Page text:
Why big companies don’t innovate: Structured risk aversion

Summary : It is a mistake to believe that risk aversion or the tendency for meeting quarterly numbers to always trump product development are the primary reasons why big companies don’t innovate. Yet, in removing barriers to innovation big companies typically remove accountability for innovation.

It is a mistake to believe that risk aversion or the tendency for meeting quarterly numbers to always trump product development are the primary reasons why big companies don’t innovate. It is not the case because when these constraints are removed, they still don’t innovate. The reason is that in removing the barriers to innovation big companies also typically remove accountability for innovation. Research divisions become big sandboxes where nothing of value is accomplished.


In start-ups, accountability means that failure results in job loss, plus years of underpaid work where your sweat equity evaporates. The reason is that the firm cannot survive if individuals fail.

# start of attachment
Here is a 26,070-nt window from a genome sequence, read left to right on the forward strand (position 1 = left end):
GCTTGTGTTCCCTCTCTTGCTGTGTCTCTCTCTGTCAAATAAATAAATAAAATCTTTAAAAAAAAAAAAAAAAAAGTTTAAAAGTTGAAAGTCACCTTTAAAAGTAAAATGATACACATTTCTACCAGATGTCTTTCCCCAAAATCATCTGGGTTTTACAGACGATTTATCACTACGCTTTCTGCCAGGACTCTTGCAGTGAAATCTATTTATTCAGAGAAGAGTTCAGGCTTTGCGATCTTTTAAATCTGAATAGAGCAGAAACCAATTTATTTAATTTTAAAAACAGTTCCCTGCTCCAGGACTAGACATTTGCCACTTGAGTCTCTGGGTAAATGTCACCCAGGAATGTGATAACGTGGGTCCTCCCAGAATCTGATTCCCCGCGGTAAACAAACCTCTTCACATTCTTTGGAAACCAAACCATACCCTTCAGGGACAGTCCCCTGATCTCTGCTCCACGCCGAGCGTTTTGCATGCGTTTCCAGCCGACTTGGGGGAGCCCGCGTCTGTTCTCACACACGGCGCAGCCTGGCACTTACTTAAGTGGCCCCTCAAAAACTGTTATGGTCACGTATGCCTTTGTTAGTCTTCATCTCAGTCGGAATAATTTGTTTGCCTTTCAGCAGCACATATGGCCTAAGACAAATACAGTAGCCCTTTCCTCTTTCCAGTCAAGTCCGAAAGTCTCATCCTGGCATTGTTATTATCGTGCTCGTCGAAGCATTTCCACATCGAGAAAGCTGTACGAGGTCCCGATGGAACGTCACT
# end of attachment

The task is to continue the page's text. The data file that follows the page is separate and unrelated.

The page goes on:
In big companies, revenues continue to come in whether or not there is innovation. Worse, innovation often has little incremental impact on revenues, but the development costs have a large impact on profits. So innovation is subjected to ‘death by meetings’ with too much planning, too many approval points, and too little action.

By G Dan Hutcheson

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Another problem in big companies is they are structured so no one gets fired for saying ‘no’ to a new product idea that becomes a hit somewhere else. You get fired for saying ‘yes’ to a product that bombs. There is no accountability for the ‘no’ decisions. For example, when Nokia management shot down a button-less touch screen smartphone developed before Apple introduced the iPhone. Nokia let Apple run free for four years before there was a firing. And that was only when it was clear that Nokia was in dire trouble.


If you look at the big companies that do innovate; like Apple, ASML, or Applied Materials; there is real accountability for innovation in the critical development groups. They also have accountability for the no decisions, which lets the cream of the deciders rise to the top. This is the real difference between Apple under John Scully and Apple under Steve Jobs.

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